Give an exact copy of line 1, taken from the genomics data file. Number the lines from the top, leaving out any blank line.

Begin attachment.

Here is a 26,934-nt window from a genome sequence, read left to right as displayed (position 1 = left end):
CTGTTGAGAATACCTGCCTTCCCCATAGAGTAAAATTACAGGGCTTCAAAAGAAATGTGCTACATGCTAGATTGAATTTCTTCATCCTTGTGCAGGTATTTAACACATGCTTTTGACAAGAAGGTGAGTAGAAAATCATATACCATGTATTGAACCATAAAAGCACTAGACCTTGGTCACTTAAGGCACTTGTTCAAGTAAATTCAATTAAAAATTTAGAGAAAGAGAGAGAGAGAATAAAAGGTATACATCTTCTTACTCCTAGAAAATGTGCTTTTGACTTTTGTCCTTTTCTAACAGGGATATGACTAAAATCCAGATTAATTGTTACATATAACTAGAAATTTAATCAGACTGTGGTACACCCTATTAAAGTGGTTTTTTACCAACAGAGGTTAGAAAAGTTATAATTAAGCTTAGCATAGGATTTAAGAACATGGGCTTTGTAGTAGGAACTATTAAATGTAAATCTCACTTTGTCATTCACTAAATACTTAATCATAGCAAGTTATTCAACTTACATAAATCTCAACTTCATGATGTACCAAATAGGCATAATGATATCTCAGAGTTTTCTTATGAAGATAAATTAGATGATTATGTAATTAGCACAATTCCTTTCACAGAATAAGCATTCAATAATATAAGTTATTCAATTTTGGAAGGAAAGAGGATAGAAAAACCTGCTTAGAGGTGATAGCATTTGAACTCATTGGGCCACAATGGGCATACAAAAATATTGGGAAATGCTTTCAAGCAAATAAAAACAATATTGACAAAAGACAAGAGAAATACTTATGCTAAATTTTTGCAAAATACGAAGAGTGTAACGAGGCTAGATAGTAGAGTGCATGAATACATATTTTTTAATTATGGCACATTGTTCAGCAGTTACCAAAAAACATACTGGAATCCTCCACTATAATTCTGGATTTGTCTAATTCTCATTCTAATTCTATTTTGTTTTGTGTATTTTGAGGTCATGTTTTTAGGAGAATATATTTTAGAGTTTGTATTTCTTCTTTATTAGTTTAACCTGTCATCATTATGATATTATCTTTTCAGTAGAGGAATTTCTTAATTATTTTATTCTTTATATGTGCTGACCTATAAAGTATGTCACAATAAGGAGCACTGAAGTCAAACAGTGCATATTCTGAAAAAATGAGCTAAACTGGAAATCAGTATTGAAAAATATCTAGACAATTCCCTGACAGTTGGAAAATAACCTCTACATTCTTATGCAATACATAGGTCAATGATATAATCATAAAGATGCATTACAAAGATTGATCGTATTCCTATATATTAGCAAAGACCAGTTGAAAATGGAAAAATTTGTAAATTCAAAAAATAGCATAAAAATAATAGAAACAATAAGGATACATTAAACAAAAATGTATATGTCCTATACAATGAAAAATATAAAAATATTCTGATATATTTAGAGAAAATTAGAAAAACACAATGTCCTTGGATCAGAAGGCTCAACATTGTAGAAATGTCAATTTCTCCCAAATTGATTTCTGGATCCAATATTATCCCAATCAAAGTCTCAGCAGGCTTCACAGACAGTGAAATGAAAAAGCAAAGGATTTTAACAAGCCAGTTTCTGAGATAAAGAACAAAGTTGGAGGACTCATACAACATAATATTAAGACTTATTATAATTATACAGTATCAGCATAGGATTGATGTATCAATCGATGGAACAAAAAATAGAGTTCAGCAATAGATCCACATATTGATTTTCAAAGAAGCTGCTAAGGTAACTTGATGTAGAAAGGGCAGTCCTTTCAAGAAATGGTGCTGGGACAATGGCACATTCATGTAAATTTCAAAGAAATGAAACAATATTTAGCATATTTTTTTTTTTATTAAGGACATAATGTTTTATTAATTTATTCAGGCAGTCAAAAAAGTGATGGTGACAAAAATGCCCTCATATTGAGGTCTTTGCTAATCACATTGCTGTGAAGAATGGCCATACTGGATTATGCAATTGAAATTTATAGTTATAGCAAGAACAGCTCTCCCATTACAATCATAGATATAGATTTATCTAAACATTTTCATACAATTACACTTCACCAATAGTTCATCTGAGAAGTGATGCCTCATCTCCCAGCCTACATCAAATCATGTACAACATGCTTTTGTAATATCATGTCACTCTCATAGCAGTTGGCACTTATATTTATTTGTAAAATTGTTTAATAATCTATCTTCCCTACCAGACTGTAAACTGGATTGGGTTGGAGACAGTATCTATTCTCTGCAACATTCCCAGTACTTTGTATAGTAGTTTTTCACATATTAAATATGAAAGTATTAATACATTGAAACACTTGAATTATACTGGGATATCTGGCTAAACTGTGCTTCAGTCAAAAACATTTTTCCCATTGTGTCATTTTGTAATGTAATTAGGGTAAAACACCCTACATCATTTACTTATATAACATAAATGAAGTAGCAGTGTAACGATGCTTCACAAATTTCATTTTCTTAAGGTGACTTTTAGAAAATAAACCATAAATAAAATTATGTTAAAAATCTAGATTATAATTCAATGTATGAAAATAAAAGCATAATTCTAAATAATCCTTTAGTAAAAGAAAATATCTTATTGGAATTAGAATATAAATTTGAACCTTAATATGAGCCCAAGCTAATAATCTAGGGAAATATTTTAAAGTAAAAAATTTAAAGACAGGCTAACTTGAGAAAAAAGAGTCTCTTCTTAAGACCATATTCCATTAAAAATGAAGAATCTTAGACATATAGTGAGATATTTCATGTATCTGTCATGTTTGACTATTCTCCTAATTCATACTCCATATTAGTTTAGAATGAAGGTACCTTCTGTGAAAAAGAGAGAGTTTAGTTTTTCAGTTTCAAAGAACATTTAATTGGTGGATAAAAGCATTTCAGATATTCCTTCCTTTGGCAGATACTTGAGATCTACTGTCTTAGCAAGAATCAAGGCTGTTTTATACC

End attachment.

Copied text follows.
Here is a 26,934-nt window from a genome sequence, read left to right as displayed (position 1 = left end):